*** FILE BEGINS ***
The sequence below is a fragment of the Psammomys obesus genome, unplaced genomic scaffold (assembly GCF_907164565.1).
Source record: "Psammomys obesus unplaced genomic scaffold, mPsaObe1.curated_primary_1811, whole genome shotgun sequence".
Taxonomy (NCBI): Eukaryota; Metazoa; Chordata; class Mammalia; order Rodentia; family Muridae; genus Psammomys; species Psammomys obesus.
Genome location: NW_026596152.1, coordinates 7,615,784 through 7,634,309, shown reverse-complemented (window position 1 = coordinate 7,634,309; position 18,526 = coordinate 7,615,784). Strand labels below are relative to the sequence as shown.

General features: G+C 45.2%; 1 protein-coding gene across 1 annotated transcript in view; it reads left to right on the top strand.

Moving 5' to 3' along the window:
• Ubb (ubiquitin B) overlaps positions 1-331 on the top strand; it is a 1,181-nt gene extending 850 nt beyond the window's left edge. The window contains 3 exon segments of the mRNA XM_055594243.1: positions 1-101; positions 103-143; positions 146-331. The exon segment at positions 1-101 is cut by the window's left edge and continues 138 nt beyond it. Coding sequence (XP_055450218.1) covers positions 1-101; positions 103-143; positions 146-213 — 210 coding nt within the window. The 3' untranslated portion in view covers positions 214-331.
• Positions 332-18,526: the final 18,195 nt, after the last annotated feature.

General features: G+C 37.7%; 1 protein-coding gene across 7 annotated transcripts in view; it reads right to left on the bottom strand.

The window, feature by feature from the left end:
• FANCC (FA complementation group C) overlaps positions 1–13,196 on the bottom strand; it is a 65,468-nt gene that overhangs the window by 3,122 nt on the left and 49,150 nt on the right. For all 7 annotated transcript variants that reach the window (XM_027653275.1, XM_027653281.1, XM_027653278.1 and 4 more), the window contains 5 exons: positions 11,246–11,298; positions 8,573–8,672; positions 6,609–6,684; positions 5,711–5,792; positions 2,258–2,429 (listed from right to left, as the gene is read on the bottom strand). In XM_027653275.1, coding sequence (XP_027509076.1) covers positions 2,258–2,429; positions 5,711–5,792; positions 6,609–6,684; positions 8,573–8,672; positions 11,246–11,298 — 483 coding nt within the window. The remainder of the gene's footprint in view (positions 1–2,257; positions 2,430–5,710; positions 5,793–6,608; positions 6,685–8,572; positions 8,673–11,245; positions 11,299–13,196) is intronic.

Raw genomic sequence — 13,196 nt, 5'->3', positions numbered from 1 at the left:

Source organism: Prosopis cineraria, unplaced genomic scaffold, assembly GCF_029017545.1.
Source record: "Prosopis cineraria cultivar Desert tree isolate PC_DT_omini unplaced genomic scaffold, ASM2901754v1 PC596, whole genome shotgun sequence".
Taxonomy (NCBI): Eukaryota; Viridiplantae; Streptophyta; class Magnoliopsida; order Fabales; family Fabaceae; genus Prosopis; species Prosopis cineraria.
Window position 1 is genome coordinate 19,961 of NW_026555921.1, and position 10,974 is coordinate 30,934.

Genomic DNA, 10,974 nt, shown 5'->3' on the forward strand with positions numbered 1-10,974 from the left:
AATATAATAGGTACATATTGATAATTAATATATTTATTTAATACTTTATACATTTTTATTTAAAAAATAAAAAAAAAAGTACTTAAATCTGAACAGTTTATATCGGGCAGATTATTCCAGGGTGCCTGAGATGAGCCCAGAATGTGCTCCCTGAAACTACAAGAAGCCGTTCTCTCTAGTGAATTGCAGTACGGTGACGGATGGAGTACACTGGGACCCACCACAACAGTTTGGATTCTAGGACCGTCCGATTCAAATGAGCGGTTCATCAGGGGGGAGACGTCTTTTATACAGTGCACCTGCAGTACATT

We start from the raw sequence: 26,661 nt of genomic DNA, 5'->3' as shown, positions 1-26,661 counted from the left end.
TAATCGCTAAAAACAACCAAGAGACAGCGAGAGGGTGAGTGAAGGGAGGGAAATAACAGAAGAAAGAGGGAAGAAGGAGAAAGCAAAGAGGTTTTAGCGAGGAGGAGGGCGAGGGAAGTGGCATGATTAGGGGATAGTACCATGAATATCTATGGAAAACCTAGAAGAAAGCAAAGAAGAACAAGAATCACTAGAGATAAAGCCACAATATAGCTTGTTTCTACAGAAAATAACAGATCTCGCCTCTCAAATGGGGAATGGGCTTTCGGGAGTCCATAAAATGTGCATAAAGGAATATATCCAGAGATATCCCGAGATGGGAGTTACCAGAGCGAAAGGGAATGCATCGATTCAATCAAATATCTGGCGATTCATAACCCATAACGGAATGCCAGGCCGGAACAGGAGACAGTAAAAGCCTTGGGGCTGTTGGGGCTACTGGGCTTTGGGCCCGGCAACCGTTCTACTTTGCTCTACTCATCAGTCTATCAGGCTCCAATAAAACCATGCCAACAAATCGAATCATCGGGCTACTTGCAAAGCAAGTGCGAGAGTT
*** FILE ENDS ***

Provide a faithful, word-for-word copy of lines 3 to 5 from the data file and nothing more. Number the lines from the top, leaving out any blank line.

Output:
Taxonomy (NCBI): Eukaryota; Metazoa; Chordata; class Mammalia; order Rodentia; family Muridae; genus Psammomys; species Psammomys obesus.
Genome location: NW_026596152.1, coordinates 7,615,784 through 7,634,309, shown reverse-complemented (window position 1 = coordinate 7,634,309; position 18,526 = coordinate 7,615,784). Strand labels below are relative to the sequence as shown.

General features: G+C 45.2%; 1 protein-coding gene across 1 annotated transcript in view; it reads left to right on the top strand.